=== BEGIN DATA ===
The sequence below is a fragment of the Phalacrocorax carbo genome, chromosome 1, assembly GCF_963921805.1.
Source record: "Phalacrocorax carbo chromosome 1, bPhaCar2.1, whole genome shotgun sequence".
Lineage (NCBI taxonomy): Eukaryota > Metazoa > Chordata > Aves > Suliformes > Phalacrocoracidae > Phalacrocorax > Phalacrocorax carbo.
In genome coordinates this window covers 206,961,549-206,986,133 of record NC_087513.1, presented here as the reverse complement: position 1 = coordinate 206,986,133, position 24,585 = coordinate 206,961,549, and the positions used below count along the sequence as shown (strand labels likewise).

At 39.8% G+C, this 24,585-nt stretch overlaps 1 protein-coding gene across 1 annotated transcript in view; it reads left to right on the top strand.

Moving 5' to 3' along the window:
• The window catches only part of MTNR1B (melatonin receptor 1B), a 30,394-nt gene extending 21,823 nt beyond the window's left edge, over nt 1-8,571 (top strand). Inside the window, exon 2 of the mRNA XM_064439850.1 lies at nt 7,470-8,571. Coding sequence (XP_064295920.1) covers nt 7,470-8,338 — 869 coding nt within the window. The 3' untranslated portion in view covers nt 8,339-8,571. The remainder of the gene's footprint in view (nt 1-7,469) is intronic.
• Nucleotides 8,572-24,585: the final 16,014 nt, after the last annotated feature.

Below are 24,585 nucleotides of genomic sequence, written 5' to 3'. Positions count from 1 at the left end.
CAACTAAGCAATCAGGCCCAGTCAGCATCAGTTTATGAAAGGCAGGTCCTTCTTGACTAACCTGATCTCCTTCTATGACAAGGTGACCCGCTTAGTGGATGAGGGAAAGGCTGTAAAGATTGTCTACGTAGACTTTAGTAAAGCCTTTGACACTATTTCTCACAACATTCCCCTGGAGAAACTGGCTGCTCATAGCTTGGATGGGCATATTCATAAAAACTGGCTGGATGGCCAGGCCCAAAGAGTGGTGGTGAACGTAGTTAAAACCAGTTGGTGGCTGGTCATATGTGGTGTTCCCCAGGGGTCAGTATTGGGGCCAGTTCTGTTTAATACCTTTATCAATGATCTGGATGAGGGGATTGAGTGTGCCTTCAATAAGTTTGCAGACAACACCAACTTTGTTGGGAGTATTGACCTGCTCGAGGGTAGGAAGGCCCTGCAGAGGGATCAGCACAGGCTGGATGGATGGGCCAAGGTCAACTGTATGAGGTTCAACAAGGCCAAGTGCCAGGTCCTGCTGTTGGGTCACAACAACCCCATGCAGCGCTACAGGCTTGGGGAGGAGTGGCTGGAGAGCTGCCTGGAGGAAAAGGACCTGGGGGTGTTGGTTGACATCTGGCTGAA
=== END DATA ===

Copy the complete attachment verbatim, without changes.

The sequence below is a fragment of the Phalacrocorax carbo genome, chromosome 1, assembly GCF_963921805.1.
Source record: "Phalacrocorax carbo chromosome 1, bPhaCar2.1, whole genome shotgun sequence".
Lineage (NCBI taxonomy): Eukaryota > Metazoa > Chordata > Aves > Suliformes > Phalacrocoracidae > Phalacrocorax > Phalacrocorax carbo.
In genome coordinates this window covers 206,961,549-206,986,133 of record NC_087513.1, presented here as the reverse complement: position 1 = coordinate 206,986,133, position 24,585 = coordinate 206,961,549, and the positions used below count along the sequence as shown (strand labels likewise).

At 39.8% G+C, this 24,585-nt stretch overlaps 1 protein-coding gene across 1 annotated transcript in view; it reads left to right on the top strand.

Moving 5' to 3' along the window:
• The window catches only part of MTNR1B (melatonin receptor 1B), a 30,394-nt gene extending 21,823 nt beyond the window's left edge, over nt 1-8,571 (top strand). Inside the window, exon 2 of the mRNA XM_064439850.1 lies at nt 7,470-8,571. Coding sequence (XP_064295920.1) covers nt 7,470-8,338 — 869 coding nt within the window. The 3' untranslated portion in view covers nt 8,339-8,571. The remainder of the gene's footprint in view (nt 1-7,469) is intronic.
• Nucleotides 8,572-24,585: the final 16,014 nt, after the last annotated feature.

Below are 24,585 nucleotides of genomic sequence, written 5' to 3'. Positions count from 1 at the left end.
CAACTAAGCAATCAGGCCCAGTCAGCATCAGTTTATGAAAGGCAGGTCCTTCTTGACTAACCTGATCTCCTTCTATGACAAGGTGACCCGCTTAGTGGATGAGGGAAAGGCTGTAAAGATTGTCTACGTAGACTTTAGTAAAGCCTTTGACACTATTTCTCACAACATTCCCCTGGAGAAACTGGCTGCTCATAGCTTGGATGGGCATATTCATAAAAACTGGCTGGATGGCCAGGCCCAAAGAGTGGTGGTGAACGTAGTTAAAACCAGTTGGTGGCTGGTCATATGTGGTGTTCCCCAGGGGTCAGTATTGGGGCCAGTTCTGTTTAATACCTTTATCAATGATCTGGATGAGGGGATTGAGTGTGCCTTCAATAAGTTTGCAGACAACACCAACTTTGTTGGGAGTATTGACCTGCTCGAGGGTAGGAAGGCCCTGCAGAGGGATCAGCACAGGCTGGATGGATGGGCCAAGGTCAACTGTATGAGGTTCAACAAGGCCAAGTGCCAGGTCCTGCTGTTGGGTCACAACAACCCCATGCAGCGCTACAGGCTTGGGGAGGAGTGGCTGGAGAGCTGCCTGGAGGAAAAGGACCTGGGGGTGTTGGTTGACATCTGGCTGAA